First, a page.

Possibly like the right reverend Prelate the Bishop of Lincoln, listening to and thinking about this Second Reading debate made me regret that I returned my 3D glasses after I went to the cinema a couple of weeks ago to see "Alice in Wonderland". The Minister will, no doubt, have retained his, given-as he admitted at Starred Questions last week-that he had been a Royal Navy gunnery officer. This is the last Home Office Bill before the imminent general election. I repeat: it will not have a conventional Committee stage at all. Neither the Minister nor I have the slightest idea of how much, if any, of it will get on to the statute book. For once in his life-at least in recent years-the Minister will have to do what he is told. Given that the final result of the Bill is above my pay grade and, I rather suspect, his, neither of us has the slightest idea whether it or any part of it will survive the wash-up. Doubtless, though, he has his suspicions about the fate of the retention of DNA provisions, which have been condemned by almost every speaker in your Lordships' House this evening, with the notable exception of two. My noble friend Lady Neville-Jones dealt with our attitude to these and I will not repeat what she said. Suffice it to note that both the Joint Committee on Human Rights and your Lordships' Constitutional Committee doubt whether Clauses 14 to 21 really are Human-Rights-Act-proof. Like the noble Lord, Lord Dholakia, I share that doubt.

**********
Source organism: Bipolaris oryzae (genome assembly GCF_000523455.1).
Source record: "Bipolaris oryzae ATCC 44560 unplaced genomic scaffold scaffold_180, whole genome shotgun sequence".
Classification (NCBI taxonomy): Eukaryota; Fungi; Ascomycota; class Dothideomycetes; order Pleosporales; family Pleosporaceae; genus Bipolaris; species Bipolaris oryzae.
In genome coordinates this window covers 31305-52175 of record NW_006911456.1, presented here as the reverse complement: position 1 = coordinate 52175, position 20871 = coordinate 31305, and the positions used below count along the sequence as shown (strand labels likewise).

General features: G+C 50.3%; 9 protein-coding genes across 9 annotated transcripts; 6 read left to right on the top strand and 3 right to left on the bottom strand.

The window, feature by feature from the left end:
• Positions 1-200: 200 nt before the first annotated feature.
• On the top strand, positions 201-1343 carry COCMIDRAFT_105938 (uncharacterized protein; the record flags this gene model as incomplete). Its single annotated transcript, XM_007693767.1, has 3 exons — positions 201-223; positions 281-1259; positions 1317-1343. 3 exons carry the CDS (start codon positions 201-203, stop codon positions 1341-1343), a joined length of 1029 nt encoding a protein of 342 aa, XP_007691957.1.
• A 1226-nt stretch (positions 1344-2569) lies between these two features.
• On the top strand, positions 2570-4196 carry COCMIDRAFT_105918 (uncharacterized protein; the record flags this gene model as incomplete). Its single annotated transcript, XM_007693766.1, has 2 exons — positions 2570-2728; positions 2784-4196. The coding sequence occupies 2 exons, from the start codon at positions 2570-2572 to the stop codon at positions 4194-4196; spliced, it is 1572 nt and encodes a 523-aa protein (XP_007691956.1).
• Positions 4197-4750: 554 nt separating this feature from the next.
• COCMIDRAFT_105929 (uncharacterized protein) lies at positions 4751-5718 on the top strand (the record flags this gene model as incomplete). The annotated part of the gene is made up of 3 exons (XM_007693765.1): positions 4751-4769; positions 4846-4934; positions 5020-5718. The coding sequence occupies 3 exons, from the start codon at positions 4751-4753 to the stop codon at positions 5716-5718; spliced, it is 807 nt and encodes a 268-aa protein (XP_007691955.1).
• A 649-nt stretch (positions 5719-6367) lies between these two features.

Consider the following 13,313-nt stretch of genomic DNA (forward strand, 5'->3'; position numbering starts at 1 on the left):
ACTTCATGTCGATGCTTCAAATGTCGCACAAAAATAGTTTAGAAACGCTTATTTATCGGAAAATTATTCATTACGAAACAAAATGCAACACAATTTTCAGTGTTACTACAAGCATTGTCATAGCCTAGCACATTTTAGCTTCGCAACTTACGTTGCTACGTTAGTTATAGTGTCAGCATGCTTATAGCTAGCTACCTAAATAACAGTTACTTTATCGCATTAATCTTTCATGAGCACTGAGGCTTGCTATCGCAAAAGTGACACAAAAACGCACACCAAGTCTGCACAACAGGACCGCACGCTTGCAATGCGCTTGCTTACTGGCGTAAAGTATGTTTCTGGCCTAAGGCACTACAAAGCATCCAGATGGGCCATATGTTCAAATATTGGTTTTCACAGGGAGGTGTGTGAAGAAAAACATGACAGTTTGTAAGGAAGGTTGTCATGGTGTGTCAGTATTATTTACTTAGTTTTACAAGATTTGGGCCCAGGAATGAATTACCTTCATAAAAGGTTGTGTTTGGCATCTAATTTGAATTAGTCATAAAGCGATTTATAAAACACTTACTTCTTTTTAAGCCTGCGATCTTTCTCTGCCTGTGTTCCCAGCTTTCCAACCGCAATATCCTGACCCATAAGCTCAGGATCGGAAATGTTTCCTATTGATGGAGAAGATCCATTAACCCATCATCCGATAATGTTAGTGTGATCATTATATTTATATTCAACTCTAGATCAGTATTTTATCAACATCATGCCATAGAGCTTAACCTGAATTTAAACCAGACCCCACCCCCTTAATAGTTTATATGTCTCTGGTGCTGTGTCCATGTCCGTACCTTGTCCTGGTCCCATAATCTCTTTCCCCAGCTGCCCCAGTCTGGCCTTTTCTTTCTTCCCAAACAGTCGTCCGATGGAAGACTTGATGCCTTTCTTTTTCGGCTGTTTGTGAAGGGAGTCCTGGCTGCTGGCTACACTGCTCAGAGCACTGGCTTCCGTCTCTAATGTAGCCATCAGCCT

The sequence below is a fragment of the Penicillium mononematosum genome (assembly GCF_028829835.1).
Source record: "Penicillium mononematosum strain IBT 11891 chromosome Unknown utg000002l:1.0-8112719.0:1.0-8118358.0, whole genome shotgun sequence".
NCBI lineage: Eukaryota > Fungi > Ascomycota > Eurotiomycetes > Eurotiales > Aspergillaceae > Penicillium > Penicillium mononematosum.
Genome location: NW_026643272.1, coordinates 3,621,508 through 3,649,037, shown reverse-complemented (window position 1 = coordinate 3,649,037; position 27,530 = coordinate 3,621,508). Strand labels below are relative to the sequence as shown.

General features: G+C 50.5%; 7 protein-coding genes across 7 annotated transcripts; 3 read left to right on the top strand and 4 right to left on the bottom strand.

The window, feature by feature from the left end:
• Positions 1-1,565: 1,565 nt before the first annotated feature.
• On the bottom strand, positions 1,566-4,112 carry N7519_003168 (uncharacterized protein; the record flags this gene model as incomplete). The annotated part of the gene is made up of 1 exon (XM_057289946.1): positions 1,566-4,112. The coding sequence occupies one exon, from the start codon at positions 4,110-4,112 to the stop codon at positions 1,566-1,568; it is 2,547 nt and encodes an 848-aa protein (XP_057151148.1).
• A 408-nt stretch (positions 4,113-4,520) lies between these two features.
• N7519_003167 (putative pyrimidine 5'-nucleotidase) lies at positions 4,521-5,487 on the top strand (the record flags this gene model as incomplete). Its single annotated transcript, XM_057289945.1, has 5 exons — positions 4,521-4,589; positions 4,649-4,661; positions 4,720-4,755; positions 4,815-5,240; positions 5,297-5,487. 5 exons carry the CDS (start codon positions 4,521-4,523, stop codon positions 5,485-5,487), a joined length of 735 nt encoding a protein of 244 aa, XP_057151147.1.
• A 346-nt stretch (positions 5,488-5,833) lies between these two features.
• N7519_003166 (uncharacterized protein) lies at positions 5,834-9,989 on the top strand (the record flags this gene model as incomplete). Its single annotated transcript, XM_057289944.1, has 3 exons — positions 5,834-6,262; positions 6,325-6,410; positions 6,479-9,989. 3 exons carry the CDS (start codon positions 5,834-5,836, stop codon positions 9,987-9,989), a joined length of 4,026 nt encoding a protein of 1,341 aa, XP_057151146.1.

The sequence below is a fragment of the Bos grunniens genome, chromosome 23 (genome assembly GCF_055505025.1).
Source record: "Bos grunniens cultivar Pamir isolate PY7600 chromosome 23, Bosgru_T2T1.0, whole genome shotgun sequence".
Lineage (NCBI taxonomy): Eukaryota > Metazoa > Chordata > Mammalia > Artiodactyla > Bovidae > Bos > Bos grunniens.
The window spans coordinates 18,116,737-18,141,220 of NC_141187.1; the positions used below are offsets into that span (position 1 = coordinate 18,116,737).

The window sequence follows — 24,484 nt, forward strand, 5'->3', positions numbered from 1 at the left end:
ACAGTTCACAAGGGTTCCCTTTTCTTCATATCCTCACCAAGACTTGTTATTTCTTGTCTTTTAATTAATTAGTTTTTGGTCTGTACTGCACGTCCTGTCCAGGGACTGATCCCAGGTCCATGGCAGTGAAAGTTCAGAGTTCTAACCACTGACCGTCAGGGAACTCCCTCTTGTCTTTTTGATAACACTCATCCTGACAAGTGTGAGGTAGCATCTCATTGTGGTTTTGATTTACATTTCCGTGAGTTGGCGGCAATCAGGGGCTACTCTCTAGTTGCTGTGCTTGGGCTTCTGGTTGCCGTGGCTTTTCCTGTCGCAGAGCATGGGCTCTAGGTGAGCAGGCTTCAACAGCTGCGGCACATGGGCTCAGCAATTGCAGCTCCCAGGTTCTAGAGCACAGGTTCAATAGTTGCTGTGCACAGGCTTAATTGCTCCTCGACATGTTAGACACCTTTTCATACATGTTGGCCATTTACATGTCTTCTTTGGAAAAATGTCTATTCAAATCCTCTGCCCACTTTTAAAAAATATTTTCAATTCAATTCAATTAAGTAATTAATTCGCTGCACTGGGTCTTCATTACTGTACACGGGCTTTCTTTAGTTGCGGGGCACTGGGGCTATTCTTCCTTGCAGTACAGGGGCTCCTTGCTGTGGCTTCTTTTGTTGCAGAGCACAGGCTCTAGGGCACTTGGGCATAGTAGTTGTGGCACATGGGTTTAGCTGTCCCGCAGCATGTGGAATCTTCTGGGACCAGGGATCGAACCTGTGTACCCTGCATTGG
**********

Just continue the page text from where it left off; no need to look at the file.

It used to be said that there are lies, damned lies and statistics. Today, I am afraid we have lies, damned lies and Government pronouncements on Conservative policies. I was surprised by the Minister of all people falling into this trap by suggesting that our policy, which includes holding digitised samples in a sex case, would have prevented a rapist from being caught 12 years later. It would not. The right reverend Prelate the Bishop of Lincoln spoke of the presumption of guilt if your DNA is retained indefinitely. He is absolutely spot on. Such presumption will be likely if, for example, a foreign police force or Interpol interrogates the database.